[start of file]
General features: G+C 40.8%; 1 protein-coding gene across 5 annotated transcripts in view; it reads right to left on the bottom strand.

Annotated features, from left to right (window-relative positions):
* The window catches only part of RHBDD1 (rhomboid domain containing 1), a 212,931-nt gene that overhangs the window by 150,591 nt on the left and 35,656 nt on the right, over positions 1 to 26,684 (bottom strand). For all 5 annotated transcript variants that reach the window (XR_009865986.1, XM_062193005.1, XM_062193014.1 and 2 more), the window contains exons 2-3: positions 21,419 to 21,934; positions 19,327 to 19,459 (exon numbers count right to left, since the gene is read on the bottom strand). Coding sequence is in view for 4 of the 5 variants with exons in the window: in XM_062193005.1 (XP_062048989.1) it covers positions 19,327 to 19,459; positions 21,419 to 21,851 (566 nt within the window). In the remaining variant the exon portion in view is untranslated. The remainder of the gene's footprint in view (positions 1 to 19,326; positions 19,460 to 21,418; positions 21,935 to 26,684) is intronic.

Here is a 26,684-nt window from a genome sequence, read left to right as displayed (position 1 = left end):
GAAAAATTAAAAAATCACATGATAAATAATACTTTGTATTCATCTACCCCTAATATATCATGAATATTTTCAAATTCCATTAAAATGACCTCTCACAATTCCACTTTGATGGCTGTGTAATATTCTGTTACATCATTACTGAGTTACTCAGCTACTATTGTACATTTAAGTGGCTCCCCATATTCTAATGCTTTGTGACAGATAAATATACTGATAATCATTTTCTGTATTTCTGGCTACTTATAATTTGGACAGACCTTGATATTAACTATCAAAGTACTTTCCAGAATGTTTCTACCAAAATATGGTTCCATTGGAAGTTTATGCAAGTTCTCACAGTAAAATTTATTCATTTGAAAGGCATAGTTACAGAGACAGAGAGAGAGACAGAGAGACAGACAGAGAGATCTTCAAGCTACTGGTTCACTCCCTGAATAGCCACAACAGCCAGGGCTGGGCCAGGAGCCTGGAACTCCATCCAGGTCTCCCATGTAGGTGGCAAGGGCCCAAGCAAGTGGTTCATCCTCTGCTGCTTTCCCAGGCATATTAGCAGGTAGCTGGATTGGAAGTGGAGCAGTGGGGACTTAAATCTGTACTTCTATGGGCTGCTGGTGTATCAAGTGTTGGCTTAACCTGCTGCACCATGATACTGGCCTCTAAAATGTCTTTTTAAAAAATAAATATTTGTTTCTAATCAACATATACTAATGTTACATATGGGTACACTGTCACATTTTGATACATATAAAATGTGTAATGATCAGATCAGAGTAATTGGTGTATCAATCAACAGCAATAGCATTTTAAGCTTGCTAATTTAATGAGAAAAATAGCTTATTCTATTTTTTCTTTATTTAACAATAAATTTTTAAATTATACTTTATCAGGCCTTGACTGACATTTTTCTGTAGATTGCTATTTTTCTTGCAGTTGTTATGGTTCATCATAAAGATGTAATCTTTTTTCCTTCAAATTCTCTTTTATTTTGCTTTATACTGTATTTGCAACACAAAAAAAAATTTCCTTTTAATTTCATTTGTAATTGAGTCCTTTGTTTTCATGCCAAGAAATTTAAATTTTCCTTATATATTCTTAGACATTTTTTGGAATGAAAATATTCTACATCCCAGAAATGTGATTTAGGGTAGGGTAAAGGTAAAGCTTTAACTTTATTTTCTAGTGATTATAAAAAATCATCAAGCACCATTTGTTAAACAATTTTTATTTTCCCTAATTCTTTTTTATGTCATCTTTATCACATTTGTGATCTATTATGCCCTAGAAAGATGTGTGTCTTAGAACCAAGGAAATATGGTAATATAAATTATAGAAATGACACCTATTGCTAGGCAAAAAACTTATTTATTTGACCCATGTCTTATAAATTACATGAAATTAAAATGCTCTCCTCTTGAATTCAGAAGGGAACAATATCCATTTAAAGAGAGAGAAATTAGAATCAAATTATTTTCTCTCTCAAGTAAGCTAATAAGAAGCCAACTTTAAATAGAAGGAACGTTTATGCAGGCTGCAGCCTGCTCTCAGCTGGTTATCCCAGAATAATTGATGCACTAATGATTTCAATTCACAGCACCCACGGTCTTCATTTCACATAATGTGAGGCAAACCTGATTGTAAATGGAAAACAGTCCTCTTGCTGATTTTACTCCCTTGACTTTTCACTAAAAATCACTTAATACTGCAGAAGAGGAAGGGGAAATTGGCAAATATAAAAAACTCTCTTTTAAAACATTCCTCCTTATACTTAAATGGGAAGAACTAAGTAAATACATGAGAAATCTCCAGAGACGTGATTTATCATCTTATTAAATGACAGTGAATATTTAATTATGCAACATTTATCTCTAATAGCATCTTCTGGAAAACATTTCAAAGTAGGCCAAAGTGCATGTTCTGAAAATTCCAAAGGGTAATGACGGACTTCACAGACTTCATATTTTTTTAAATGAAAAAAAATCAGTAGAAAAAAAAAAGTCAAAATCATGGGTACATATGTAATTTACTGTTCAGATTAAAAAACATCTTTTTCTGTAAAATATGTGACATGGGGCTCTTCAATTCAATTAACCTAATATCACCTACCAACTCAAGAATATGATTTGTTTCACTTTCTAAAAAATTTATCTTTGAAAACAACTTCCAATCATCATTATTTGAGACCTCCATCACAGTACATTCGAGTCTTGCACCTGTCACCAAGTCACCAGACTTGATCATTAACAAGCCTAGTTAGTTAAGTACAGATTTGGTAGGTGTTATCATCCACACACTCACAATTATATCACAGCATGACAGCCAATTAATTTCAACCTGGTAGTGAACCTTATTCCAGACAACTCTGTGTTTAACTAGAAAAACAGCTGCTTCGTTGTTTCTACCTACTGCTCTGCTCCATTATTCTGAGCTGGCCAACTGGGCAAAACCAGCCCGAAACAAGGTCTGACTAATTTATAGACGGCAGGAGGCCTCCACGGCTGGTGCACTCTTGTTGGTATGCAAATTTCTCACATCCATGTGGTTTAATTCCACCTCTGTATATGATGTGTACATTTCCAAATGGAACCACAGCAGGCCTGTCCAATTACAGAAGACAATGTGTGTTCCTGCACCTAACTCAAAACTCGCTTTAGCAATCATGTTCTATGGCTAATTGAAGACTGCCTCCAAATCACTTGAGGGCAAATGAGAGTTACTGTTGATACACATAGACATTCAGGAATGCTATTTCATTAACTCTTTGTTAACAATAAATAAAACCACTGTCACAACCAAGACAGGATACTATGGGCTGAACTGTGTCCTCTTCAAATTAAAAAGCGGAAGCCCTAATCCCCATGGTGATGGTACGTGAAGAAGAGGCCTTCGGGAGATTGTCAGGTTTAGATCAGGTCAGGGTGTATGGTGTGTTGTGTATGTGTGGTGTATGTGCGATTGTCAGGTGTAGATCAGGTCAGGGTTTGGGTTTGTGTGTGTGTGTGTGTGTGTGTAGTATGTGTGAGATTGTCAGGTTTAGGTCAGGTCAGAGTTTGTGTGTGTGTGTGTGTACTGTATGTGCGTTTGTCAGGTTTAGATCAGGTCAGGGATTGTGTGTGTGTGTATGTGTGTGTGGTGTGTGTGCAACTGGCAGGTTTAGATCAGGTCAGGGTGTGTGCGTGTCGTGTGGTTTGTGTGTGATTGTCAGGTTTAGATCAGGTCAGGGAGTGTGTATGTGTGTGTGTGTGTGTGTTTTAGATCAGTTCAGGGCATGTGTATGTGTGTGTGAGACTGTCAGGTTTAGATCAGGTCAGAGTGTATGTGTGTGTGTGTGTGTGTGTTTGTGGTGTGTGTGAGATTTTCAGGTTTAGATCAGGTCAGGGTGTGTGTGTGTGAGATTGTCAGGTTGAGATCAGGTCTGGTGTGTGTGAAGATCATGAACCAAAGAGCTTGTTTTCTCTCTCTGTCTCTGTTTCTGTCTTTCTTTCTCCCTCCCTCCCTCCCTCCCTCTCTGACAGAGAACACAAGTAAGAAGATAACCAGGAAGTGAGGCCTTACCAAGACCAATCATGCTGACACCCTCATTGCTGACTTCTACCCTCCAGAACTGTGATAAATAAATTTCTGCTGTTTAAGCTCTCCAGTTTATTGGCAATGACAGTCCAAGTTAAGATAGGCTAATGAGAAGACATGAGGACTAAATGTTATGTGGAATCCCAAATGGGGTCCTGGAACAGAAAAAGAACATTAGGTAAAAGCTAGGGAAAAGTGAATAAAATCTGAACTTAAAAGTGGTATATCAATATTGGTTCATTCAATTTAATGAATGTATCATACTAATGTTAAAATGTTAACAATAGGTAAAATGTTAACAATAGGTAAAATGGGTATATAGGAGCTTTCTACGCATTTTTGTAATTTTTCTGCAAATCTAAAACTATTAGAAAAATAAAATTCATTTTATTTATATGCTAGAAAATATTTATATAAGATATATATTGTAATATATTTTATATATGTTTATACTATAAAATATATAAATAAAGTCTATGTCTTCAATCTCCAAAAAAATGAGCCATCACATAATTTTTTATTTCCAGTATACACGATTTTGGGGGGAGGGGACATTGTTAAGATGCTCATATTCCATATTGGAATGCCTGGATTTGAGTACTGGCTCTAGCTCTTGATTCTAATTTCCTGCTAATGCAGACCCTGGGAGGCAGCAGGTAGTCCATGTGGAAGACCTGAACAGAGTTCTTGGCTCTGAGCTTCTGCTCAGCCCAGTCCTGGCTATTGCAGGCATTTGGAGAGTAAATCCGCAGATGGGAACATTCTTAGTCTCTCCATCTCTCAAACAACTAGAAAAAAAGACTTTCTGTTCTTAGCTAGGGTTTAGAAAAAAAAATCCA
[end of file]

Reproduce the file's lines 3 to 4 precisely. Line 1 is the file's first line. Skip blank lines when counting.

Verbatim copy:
* The window catches only part of RHBDD1 (rhomboid domain containing 1), a 212,931-nt gene that overhangs the window by 150,591 nt on the left and 35,656 nt on the right, over positions 1 to 26,684 (bottom strand). For all 5 annotated transcript variants that reach the window (XR_009865986.1, XM_062193005.1, XM_062193014.1 and 2 more), the window contains exons 2-3: positions 21,419 to 21,934; positions 19,327 to 19,459 (exon numbers count right to left, since the gene is read on the bottom strand). Coding sequence is in view for 4 of the 5 variants with exons in the window: in XM_062193005.1 (XP_062048989.1) it covers positions 19,327 to 19,459; positions 21,419 to 21,851 (566 nt within the window). In the remaining variant the exon portion in view is untranslated. The remainder of the gene's footprint in view (positions 1 to 19,326; positions 19,460 to 21,418; positions 21,935 to 26,684) is intronic.

Here is a 26,684-nt window from a genome sequence, read left to right as displayed (position 1 = left end):